Sugar production under serious threat
By Tatenda Dewa | Harare Bureau |
Sugar cane production in the Lowveld is under serious threat amid revelations that major dams that supply Chiredzi and Triangle with irrigation water have less than two months before drying up.
The Zimbabwe National Water Authority (ZINWA) is set to discontinue supplies to Hippo Valley, Triangle and Mupapa sugarcane estates unless there are dramatic improvements in dam inflows.
With October nearing its end, the country has not started receiving rains despite earlier forecasts, raising fears that the dam water level might indeed drop to unmanageable levels.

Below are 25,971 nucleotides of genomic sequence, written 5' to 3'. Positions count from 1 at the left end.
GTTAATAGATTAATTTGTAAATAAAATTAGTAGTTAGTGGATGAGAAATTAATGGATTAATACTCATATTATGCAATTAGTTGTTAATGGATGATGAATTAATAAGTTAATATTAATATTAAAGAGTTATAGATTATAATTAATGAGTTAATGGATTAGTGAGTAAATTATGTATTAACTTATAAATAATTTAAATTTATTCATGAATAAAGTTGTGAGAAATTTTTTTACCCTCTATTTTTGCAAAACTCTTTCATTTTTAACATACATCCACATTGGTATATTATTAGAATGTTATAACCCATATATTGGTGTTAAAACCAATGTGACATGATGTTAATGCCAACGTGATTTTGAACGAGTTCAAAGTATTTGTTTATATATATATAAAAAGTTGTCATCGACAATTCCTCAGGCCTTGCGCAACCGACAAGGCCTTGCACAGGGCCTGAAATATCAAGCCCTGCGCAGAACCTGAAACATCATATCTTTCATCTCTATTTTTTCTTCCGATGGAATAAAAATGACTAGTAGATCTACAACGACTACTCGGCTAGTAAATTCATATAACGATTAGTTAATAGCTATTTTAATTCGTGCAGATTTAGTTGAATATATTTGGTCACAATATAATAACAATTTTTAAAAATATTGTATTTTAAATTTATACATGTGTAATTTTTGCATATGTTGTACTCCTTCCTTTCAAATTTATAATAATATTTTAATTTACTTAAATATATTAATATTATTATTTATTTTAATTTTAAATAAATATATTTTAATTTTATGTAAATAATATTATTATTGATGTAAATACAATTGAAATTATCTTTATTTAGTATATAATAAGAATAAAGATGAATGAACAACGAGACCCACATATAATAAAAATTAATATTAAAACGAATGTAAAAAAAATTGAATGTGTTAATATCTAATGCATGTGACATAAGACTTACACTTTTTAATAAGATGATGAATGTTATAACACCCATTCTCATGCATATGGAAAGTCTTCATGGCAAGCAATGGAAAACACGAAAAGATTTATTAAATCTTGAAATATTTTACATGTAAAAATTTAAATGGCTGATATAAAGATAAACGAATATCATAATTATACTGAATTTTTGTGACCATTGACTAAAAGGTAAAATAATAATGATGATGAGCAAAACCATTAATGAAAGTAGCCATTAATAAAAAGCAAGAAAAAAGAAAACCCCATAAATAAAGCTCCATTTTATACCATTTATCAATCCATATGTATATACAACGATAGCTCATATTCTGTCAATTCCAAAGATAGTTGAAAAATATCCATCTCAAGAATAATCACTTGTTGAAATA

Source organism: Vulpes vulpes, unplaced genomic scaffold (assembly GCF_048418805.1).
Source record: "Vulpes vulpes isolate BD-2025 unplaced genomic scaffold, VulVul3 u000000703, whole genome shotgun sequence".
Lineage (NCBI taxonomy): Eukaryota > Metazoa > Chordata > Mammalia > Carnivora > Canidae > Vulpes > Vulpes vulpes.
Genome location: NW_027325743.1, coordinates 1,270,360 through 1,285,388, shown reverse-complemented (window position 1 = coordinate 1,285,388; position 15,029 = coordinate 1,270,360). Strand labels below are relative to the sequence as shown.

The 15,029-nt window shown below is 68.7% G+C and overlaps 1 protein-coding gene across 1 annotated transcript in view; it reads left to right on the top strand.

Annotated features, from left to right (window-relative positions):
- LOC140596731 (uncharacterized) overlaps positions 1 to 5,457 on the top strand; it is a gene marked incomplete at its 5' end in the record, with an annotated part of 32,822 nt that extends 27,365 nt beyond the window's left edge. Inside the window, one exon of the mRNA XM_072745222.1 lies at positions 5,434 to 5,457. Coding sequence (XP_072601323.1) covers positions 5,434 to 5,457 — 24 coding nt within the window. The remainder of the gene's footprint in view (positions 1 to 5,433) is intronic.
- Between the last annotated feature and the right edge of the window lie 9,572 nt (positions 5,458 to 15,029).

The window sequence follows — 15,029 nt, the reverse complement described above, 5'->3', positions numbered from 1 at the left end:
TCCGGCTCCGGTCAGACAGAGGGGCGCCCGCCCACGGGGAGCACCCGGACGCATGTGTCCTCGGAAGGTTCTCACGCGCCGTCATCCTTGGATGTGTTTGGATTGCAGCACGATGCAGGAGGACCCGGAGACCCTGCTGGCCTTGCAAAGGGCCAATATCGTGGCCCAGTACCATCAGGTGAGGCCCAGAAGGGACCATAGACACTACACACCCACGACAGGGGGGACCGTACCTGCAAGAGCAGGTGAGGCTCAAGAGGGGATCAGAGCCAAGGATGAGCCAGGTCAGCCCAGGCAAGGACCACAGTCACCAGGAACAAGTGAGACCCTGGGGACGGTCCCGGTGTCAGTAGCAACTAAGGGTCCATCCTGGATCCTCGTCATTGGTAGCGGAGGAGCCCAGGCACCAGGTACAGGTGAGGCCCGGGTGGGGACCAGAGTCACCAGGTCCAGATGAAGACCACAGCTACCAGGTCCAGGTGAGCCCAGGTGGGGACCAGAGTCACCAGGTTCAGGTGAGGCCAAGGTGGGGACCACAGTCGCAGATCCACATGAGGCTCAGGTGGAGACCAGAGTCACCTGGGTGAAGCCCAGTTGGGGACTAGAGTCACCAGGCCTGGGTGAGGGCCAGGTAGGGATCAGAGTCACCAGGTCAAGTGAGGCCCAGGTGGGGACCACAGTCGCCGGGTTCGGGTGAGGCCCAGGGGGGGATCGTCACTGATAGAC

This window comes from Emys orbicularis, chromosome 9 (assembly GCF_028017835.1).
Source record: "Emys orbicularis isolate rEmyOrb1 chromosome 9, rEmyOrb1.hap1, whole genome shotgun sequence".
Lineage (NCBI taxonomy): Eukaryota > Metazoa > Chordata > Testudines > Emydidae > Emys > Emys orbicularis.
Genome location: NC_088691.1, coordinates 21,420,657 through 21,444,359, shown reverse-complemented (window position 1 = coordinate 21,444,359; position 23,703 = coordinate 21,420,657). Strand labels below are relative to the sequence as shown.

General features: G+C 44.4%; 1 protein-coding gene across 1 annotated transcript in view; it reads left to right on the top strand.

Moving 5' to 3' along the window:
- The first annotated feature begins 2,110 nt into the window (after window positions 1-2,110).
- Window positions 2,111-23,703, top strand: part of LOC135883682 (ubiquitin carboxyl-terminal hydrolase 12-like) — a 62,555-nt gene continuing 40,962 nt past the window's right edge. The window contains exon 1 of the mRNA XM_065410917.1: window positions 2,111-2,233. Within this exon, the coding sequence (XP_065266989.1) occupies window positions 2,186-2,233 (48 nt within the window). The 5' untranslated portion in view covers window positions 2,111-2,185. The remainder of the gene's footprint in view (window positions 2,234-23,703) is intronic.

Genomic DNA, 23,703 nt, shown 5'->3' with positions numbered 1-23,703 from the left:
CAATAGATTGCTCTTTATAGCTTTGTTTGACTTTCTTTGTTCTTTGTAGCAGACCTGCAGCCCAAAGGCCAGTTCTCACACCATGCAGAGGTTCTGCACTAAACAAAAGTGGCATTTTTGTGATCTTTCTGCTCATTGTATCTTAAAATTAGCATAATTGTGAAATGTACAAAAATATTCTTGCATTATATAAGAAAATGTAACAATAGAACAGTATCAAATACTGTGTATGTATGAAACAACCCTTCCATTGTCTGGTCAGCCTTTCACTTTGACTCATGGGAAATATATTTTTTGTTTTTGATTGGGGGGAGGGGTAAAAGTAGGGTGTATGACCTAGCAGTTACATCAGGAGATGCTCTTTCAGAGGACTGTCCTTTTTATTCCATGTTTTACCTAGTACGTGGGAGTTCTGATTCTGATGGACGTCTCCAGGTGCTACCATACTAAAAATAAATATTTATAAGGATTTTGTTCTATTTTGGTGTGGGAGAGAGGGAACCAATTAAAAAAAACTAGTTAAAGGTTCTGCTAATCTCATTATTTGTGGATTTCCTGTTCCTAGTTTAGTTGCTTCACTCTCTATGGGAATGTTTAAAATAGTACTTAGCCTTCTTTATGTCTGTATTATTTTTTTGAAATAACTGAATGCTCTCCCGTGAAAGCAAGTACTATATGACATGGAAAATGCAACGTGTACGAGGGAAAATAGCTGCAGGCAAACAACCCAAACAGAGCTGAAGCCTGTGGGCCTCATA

The dams that supply the sugar estates get water from Mutirikwi, Bangala and Muzhwi rivers and account for 70 percent of the entire area under sugarcane in the Lowveld that covers 40,000 hectares.
Tongaat Hulett owns most of the irrigated land, at 30,000, with the remainder being farmed by out-growers.
The 2015-16 main farming season suffered drought because of the El Nino phenomenon, resulting in poor inflows into the dams.
Water level in Lake Mutirikwi, Zimbabwe’s largest inland dam, now stands at 8,6 percent while Bangala is 12,6 percent full with Muzhwi at 10,1 percent.
The water authority is already rationing water to the sugarcane plots.
A significant fall in cane production will directly lead to sharp drops in sugar supplies, a trend that might push prices up as the little that will be produced might go to the black market while scarcity will force imports. Nehanda Radio